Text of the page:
We study the kinetic structure of intense ion-scale current sheets with strong electron currents and the guide field having a bell-shape profile. We consider four crossings of the Earth magnetotail current sheet by the Cluster mission in 2003. The thickness of these current sheets is about the ion inertial length and significantly smaller than the characteristic ion gyroradius. We analyze the asymmetry of the electron velocity distribution functions and show that the electron current is provided by the small electron subpopulation interpreted as an electron beam or two counter-streaming electron beams. The beam (counter-streaming beams) has a bulk velocity of the order of the electron thermal velocity and a density (difference of beam densities) of about 1–5% of the plasma density. To describe the observed current sheets we develop a kinetic model with particle beams. The model predicts different thickness of the current sheet for different types of current carriers (one electron beam or two counter-streaming electron beams). The observed ion-scale current sheets can be explained assuming that the current is carried by one electron beam and a co-streaming ion beam. Although the ion beam does not carry a significant current, this beam is required to balance the electron current perpendicular to the current sheet neutral plane. The developed model explains the dominance of the electron current and the ion scales of the current sheets.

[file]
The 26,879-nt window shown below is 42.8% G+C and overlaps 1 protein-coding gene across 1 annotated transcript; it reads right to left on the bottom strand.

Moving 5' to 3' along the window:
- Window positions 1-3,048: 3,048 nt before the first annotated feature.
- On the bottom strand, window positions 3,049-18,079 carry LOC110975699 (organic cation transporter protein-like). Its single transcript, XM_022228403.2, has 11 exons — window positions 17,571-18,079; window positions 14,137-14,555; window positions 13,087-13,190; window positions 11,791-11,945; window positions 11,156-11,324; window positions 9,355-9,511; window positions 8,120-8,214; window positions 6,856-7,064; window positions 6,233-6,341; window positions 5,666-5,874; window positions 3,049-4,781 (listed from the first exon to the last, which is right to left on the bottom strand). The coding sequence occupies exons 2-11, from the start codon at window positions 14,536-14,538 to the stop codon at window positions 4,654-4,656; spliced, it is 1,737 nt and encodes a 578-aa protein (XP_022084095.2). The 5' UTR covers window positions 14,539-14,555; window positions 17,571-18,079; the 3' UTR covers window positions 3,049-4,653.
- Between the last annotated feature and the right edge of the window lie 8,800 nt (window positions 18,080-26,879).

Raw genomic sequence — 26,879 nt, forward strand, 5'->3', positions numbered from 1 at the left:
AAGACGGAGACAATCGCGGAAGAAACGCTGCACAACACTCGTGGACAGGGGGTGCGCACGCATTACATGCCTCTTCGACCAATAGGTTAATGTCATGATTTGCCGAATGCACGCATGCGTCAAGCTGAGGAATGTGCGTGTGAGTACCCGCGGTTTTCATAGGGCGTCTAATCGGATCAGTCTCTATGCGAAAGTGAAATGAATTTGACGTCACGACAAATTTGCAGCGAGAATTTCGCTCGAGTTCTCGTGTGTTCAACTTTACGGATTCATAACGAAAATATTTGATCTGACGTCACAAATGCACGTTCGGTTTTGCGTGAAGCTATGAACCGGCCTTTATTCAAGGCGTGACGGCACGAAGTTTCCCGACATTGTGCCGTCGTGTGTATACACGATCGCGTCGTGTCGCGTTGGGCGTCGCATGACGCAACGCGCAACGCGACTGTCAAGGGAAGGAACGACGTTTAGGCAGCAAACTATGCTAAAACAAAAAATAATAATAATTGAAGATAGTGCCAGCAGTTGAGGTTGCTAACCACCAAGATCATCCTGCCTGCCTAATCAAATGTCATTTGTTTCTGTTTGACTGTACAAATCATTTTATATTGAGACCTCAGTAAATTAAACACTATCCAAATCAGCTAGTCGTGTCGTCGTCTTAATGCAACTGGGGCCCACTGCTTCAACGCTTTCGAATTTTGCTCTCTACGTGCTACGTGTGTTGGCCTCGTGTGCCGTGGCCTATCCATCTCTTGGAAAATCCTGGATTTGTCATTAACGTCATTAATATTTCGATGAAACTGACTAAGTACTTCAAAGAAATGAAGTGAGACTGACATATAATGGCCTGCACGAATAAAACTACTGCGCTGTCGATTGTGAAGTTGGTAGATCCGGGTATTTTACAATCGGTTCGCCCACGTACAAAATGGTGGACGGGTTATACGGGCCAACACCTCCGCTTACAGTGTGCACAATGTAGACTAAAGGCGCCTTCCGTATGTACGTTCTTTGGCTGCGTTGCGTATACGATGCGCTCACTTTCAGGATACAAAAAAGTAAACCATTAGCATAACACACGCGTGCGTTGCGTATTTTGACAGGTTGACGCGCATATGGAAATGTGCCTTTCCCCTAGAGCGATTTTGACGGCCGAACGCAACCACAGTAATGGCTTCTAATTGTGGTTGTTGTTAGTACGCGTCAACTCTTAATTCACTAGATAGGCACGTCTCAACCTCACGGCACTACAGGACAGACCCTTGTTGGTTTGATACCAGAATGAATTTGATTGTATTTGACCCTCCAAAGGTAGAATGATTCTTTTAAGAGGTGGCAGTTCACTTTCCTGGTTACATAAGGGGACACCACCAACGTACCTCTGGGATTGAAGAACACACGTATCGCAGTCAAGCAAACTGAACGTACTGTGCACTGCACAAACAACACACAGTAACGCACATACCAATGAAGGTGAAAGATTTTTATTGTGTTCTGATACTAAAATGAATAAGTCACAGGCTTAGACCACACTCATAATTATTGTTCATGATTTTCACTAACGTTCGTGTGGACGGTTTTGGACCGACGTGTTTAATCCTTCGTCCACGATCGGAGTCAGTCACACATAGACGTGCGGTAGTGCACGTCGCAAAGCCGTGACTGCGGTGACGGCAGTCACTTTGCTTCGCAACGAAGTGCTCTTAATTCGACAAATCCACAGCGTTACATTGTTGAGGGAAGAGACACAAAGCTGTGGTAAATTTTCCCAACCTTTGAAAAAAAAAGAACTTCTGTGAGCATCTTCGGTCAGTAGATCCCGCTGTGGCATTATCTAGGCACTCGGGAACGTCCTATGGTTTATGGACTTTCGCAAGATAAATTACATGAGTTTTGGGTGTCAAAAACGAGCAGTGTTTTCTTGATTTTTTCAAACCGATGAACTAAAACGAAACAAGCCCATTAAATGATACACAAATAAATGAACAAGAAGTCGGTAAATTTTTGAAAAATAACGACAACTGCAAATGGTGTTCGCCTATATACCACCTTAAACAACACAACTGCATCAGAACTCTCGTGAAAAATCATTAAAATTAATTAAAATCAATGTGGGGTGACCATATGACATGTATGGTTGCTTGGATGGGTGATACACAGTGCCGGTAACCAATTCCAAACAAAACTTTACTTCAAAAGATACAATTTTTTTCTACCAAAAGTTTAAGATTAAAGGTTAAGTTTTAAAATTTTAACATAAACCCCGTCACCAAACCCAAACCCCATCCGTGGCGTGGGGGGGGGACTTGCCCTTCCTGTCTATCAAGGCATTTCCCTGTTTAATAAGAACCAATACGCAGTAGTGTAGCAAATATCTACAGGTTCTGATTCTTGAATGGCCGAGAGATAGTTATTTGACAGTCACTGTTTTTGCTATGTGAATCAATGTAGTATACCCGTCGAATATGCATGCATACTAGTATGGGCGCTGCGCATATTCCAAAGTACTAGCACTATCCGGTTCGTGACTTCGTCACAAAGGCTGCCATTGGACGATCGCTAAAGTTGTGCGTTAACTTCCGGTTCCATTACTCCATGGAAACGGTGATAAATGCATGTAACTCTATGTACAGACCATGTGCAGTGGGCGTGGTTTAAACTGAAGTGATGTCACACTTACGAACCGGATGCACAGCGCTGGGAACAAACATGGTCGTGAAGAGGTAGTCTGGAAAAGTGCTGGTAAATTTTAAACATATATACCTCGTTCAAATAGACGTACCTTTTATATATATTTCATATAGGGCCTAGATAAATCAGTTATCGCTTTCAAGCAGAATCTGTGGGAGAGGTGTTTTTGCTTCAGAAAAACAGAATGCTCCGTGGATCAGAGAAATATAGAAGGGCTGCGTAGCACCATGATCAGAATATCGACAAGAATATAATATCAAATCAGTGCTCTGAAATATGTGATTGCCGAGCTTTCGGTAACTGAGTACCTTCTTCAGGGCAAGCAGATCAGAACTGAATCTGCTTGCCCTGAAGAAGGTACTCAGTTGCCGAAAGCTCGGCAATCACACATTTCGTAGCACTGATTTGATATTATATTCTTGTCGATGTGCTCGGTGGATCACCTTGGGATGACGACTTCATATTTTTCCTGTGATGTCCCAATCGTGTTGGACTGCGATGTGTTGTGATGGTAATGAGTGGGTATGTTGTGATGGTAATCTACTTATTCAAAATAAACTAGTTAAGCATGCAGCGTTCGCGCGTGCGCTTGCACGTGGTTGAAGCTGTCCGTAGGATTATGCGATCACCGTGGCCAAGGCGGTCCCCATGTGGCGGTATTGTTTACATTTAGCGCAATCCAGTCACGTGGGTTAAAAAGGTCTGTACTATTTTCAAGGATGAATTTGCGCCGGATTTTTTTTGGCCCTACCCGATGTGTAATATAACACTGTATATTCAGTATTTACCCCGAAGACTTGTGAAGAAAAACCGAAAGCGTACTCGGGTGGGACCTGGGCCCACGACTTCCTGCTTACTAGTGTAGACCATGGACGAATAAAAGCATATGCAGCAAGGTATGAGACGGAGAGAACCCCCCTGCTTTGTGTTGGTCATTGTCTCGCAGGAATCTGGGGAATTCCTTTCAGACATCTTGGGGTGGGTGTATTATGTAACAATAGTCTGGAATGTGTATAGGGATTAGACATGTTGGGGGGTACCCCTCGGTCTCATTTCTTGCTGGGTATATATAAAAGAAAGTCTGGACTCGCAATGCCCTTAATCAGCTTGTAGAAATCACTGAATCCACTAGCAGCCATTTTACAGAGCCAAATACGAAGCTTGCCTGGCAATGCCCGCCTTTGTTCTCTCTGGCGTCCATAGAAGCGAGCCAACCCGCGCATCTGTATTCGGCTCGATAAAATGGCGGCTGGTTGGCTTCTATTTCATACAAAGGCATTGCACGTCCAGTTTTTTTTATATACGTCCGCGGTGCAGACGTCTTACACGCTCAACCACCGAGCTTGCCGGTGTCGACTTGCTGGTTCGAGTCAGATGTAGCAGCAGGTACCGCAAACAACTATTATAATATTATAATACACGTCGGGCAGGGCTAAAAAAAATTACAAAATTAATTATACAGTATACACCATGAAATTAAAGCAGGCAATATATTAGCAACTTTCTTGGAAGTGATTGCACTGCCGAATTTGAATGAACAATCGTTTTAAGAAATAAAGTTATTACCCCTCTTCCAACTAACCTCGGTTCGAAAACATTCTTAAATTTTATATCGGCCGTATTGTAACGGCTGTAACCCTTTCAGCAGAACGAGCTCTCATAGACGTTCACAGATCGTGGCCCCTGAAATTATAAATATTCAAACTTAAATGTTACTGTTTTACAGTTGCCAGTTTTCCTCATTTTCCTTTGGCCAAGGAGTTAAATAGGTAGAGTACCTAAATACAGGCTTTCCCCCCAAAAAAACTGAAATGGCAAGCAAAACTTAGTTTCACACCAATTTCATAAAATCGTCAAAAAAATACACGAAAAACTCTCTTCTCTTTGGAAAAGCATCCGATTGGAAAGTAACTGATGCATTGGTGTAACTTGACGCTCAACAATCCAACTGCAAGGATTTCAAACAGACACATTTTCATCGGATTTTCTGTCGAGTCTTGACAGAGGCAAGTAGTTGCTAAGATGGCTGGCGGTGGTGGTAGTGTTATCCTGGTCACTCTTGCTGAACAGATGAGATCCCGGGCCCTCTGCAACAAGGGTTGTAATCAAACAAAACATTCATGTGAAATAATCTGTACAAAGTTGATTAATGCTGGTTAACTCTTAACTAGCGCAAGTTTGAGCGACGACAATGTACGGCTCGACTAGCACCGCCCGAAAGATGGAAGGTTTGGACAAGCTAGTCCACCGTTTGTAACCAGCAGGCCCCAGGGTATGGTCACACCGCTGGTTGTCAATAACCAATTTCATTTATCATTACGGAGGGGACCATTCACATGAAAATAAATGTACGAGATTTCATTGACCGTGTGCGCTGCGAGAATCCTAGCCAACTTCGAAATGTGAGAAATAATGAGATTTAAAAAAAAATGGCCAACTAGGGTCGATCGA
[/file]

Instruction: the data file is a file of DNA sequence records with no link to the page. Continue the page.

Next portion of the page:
PubDate: 2014-10-31T00:00:00+01:00
  • Aerosol black carbon characteristics over a high-altitude Western Ghats
           location in Southern India

    • Abstract: Aerosol black carbon characteristics over a high-altitude Western Ghats location in Southern India

      Annales Geophysicae, 32, 1361-1371, 2014

      Author(s): C. Udayasoorian, R. M. Jayabalakrishnan, A. R. Suguna, Mukunda M. Gogoi, and S. Suresh Babu